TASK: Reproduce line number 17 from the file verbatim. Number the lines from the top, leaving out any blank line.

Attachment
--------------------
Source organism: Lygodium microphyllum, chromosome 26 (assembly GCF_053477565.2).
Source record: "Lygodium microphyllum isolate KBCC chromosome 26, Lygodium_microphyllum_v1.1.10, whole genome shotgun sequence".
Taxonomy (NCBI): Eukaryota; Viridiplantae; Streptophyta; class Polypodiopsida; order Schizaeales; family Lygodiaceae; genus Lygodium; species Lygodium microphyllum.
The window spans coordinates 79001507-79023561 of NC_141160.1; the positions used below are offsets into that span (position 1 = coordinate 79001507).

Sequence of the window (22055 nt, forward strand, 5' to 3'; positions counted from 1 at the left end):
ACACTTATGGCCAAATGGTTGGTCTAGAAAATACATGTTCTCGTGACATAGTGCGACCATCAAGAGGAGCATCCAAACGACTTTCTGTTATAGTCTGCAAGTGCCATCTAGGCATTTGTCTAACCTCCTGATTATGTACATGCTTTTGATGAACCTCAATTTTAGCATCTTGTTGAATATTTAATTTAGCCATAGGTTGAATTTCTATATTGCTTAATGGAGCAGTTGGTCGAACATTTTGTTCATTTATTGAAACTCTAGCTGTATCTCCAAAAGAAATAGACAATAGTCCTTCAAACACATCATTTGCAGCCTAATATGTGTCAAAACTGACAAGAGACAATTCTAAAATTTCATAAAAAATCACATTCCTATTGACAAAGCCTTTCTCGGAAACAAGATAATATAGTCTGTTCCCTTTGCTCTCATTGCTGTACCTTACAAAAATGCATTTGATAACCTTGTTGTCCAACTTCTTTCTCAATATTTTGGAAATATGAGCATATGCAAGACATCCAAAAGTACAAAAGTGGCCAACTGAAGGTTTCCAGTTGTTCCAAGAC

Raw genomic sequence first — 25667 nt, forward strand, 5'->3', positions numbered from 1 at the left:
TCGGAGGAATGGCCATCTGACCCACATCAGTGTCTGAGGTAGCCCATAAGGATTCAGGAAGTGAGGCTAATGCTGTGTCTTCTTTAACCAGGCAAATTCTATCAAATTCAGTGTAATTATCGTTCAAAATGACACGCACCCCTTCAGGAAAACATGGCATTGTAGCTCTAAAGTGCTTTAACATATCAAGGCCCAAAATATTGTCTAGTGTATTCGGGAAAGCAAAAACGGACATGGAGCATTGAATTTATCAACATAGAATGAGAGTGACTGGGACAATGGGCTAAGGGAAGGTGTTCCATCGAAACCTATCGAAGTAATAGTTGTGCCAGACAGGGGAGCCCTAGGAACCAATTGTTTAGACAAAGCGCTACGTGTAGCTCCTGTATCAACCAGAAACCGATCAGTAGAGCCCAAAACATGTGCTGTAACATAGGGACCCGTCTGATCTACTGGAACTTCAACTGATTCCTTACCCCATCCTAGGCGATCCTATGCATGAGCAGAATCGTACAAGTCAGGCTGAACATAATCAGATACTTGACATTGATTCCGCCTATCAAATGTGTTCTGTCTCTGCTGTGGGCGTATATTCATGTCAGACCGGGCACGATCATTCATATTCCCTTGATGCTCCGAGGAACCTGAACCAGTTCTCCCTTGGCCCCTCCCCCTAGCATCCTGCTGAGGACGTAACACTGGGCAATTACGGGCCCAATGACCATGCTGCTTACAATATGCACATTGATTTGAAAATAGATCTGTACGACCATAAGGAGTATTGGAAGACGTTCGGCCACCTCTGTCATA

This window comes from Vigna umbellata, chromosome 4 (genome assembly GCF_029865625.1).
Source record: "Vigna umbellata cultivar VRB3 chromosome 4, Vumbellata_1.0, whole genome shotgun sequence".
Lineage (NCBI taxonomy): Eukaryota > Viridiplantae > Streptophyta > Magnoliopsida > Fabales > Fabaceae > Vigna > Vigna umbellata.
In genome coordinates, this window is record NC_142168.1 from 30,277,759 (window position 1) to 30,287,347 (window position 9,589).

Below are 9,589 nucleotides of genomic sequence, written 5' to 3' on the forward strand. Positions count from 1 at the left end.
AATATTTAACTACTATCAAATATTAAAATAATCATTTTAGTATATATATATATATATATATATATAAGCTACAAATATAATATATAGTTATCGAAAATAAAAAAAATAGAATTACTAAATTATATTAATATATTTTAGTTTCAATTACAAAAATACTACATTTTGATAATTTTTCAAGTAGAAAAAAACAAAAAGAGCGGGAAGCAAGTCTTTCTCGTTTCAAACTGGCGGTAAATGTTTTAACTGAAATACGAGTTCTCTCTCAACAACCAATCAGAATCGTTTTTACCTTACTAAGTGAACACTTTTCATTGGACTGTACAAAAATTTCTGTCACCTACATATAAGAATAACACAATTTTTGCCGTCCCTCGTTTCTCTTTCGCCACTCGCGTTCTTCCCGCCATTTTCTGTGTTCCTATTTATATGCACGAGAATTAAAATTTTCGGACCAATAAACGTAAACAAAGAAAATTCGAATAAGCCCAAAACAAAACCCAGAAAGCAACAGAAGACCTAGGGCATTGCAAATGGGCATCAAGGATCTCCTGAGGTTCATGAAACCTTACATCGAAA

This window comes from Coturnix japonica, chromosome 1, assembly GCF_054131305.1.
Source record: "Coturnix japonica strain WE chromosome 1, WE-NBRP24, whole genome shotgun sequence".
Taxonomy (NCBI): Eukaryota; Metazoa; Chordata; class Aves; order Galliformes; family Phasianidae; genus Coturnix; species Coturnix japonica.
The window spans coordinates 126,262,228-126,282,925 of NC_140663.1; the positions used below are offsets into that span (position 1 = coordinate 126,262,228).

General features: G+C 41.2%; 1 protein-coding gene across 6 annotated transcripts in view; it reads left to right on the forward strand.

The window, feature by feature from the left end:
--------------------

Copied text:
Taxonomy (NCBI): Eukaryota; Metazoa; Chordata; class Aves; order Galliformes; family Phasianidae; genus Coturnix; species Coturnix japonica.